In this research we were interested in how students of the pedagogical study programs view learning from the viewpoint of five dimensions of the process-oriented perception of learning, which are the regulation of learning, perception of knowledge, perception of learning, perception of capability, tolerance to uncertainty. We will present this viewpoints.
Regulation of Learning
Why is it important for teachers to perceive learning as a self-regulated process? Research (Pintrich, Marx & Boyle, 1993, Hofer, Yu & Pintrich, 1998, Rotgans & Schmidt, 2009) shows that the more challenging the learning is (this is especially evident in problem based learning), and the more mentally and emotionally engaged students have to be, the more prominent the construct of the origin of control becomes. Students, who accept internal regulation and believe that they can affect and control their learning process perform better in learning situations and are more involved in solving discrepancies between prior knowledge and new situations.
Perception of knowledge
The teacher’s conception of knowledge helps to shape not only his/her conception of learning and of learning methods, but also his/her conception of teaching and teaching strategies. In this way the teacher significantly influences students' conceptions. Active learning is being increasingly emphasized as important. As noted by various authors (see Stern, 1997), there is a higher probability of students' understanding and retaining information, if they actively use it. Furthermore, it has been proven that students’ understanding of knowledge is related to the cognitive processes that take place during the process of learning (see Hofer & Pintrich, 1997). The thesis in Bolhuis and Voeten’s (2004) study was that the student’s active formation of knowledge is in opposition to the acquisition of knowledge as a unit that can be reproduced.
Perception of learning
In the context of this dimension, Bolhuis and Voeten (2004) allege that teachers with a more traditional view are convinced that learning is an individual process, during which students develop individually. Teachers, who are more process-oriented emphasise the importance of students learning with others and from others. They are certain that these students achieve better learning outcomes.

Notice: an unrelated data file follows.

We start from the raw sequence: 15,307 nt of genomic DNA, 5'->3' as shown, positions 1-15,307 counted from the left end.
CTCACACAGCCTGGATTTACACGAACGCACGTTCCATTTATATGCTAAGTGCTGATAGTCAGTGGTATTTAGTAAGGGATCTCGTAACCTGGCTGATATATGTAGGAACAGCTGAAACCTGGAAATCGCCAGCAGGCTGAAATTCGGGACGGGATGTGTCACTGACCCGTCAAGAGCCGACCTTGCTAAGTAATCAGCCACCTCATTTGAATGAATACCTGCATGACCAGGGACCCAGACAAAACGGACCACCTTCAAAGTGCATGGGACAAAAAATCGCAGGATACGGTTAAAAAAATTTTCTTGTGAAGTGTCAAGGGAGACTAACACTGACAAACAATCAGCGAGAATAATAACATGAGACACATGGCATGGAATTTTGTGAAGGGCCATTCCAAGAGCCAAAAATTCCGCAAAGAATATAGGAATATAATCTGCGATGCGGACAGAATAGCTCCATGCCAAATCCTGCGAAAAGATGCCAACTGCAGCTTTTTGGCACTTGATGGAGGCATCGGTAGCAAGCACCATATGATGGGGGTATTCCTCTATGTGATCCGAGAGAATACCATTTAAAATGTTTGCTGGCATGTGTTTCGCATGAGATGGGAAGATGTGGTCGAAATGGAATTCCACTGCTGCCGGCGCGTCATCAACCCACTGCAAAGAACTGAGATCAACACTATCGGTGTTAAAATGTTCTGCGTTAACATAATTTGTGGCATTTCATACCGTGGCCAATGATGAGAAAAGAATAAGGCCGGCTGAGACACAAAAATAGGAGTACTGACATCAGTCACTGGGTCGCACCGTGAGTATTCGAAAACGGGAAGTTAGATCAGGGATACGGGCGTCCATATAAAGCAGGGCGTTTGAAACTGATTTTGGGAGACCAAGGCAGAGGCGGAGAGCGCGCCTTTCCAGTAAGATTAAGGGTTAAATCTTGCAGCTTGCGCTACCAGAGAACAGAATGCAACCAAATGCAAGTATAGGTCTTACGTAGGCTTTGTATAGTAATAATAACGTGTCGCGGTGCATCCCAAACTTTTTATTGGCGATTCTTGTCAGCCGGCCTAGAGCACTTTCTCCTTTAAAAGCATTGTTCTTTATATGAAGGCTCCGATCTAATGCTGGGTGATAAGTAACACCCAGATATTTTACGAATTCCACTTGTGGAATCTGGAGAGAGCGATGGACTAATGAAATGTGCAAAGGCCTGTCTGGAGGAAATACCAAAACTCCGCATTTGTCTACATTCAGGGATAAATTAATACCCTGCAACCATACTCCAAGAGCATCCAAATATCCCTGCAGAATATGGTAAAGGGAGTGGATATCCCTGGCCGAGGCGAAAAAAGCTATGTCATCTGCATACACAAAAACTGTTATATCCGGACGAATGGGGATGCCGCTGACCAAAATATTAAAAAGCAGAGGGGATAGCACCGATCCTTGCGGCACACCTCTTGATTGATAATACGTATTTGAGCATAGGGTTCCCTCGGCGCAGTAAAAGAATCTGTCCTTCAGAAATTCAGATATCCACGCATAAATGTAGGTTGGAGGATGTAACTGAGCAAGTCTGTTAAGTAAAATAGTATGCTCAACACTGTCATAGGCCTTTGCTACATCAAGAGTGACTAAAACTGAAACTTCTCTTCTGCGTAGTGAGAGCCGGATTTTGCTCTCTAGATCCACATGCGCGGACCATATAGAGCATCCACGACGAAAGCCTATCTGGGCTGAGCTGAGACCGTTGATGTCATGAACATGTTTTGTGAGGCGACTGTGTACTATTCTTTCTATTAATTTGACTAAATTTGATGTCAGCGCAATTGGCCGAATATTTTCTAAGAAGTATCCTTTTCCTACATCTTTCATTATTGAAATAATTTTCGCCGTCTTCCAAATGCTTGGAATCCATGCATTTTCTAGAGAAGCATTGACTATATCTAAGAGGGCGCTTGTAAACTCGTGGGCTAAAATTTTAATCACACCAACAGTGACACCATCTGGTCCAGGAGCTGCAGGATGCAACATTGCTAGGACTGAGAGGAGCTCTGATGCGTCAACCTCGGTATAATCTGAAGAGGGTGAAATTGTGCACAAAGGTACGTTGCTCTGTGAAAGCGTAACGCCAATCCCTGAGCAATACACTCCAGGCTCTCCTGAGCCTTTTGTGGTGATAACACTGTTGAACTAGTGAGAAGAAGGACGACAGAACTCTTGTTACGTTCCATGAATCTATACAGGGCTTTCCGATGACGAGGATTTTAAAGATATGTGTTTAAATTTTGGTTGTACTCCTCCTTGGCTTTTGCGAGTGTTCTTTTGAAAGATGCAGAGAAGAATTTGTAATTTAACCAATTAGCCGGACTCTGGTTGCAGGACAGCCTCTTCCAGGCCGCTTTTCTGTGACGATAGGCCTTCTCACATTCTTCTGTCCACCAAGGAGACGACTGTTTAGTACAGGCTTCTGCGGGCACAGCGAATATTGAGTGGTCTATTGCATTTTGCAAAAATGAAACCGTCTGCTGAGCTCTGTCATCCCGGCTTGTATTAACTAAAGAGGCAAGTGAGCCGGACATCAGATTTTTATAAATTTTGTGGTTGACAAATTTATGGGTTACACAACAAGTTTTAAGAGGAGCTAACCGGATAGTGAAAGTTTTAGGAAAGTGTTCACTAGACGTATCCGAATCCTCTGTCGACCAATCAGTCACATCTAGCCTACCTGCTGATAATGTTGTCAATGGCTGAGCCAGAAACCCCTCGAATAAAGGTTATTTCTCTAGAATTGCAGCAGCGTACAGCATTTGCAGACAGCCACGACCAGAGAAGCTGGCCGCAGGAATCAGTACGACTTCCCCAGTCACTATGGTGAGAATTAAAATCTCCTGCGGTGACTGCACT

Perception of abilities
The teacher’s view of knowledge and abilities plays a crucial role in the choice of learning and teaching strategies. Teachers with a dynamic view of knowledge search for abilities; they permit different learning pathways and also create learning pathways. As stated by Dweck (1988) and Wong (1991) (quoted in Bolhuis & Voeten, 2004), knowledge is the result of learning by means of experience. In connection with the learning process of the teacher, this aspect can be perceived as the opportunity and potential for (personal) growth and constant learning throughout his/her professional career.
Tolerance of uncertainty
In connection with the internal regulation of learning, one further aspect is important: tolerance of conflict and uncertainty. As the results of the research conducted by Huber and Roth (1999, 2003) show, teachers with lower thresholds of tolerance for conflict and uncertainty more often use the established methods and strategies to which they are used. Moreover, these teachers do not stimulate individual learning. Furthermore, this aspect is important because a teacher’s professional development cannot be limited only to the development of skills and to the accumulation of knowledge and experience. Also crucial is personal growth, which means that the teacher develops into a reflective practitioner, characterized by flexibility, the ability to distinguish between emotions, respect for individuality, tolerance of conflict and uncertainty, cultivation of personal relationships and a wider perspective on society (Witherell & Erickson, 1978; quoted in Zuzovsky, 1990: 4).
Bolhuis, S., & Voeten, M. J. M. (2004). Teachers' conception of student learning and own learning. Teachers and teaching: theory and practice, 10 (1), 77 – 98. Cohen, J. (1988). Statistical power Analysis for the behavioral Sciences. New York: Academic Press. Hoskins, B., & Fredriksson, U. (2008). Learning to learn: What is it and can it be measured? Luxembourg: European Commission Joint Research Centre. Huber, G. L., & Roth, J. H. W. (2003). Active learning form passive teachers? In B.H.J. Smit (Eds.), New Directions in Teachers’ Working and Learning Environment: Proceedings of the 11th Biennial Conference of the International Study Association on Teachers and Teaching. Leiden: ISATT. Javornik Krečič, M. (2008). Pomen učiteljevega profesionalnega razvoja za pouk. Ljubljana: I2. McCormick, R. (2006). Learning to learn: learning, teachers and schools. In U. Fredriksson & B. Hoskins (Eds.), Research Network on learning to learn: Second Network Meeeting Report (pp. 38-46), Ispra: CRELL. Simons, R. J. (1997). Definitions and Theories of Active Learning. In D. Stern, & G. L. Huber (Eds.), Active Learning for Students and Teachers. Report from Eight Countries OECD (pp. 19-39), Frankfurt am Main: Peter Lang.
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